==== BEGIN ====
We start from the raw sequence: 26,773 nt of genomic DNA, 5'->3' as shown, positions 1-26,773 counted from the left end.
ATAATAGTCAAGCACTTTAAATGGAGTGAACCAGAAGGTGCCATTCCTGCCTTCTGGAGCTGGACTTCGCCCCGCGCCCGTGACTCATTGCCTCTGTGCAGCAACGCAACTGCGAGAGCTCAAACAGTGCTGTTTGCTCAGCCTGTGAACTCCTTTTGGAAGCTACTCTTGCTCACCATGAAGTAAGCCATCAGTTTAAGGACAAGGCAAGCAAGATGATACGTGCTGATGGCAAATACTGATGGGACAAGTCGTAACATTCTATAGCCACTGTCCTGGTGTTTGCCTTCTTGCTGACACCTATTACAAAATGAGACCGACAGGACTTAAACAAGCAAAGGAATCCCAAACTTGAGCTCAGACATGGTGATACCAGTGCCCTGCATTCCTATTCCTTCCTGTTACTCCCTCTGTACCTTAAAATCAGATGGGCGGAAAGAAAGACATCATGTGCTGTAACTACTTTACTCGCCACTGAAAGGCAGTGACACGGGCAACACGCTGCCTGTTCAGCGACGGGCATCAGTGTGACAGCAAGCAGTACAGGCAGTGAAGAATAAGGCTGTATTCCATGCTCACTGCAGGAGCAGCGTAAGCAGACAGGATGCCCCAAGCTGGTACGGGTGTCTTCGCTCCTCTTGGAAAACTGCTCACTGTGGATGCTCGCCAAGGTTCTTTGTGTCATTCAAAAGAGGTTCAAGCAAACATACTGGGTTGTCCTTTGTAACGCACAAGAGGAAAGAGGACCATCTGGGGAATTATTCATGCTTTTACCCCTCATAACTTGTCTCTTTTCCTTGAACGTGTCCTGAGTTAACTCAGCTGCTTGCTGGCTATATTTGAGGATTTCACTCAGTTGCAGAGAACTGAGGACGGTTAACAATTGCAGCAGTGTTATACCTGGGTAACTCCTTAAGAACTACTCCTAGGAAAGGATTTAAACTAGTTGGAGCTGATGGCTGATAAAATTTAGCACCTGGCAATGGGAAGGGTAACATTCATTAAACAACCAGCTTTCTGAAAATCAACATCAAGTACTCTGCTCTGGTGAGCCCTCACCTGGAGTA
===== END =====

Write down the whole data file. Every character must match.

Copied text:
We start from the raw sequence: 26,773 nt of genomic DNA, 5'->3' as shown, positions 1-26,773 counted from the left end.
ATAATAGTCAAGCACTTTAAATGGAGTGAACCAGAAGGTGCCATTCCTGCCTTCTGGAGCTGGACTTCGCCCCGCGCCCGTGACTCATTGCCTCTGTGCAGCAACGCAACTGCGAGAGCTCAAACAGTGCTGTTTGCTCAGCCTGTGAACTCCTTTTGGAAGCTACTCTTGCTCACCATGAAGTAAGCCATCAGTTTAAGGACAAGGCAAGCAAGATGATACGTGCTGATGGCAAATACTGATGGGACAAGTCGTAACATTCTATAGCCACTGTCCTGGTGTTTGCCTTCTTGCTGACACCTATTACAAAATGAGACCGACAGGACTTAAACAAGCAAAGGAATCCCAAACTTGAGCTCAGACATGGTGATACCAGTGCCCTGCATTCCTATTCCTTCCTGTTACTCCCTCTGTACCTTAAAATCAGATGGGCGGAAAGAAAGACATCATGTGCTGTAACTACTTTACTCGCCACTGAAAGGCAGTGACACGGGCAACACGCTGCCTGTTCAGCGACGGGCATCAGTGTGACAGCAAGCAGTACAGGCAGTGAAGAATAAGGCTGTATTCCATGCTCACTGCAGGAGCAGCGTAAGCAGACAGGATGCCCCAAGCTGGTACGGGTGTCTTCGCTCCTCTTGGAAAACTGCTCACTGTGGATGCTCGCCAAGGTTCTTTGTGTCATTCAAAAGAGGTTCAAGCAAACATACTGGGTTGTCCTTTGTAACGCACAAGAGGAAAGAGGACCATCTGGGGAATTATTCATGCTTTTACCCCTCATAACTTGTCTCTTTTCCTTGAACGTGTCCTGAGTTAACTCAGCTGCTTGCTGGCTATATTTGAGGATTTCACTCAGTTGCAGAGAACTGAGGACGGTTAACAATTGCAGCAGTGTTATACCTGGGTAACTCCTTAAGAACTACTCCTAGGAAAGGATTTAAACTAGTTGGAGCTGATGGCTGATAAAATTTAGCACCTGGCAATGGGAAGGGTAACATTCATTAAACAACCAGCTTTCTGAAAATCAACATCAAGTACTCTGCTCTGGTGAGCCCTCACCTGGAGTA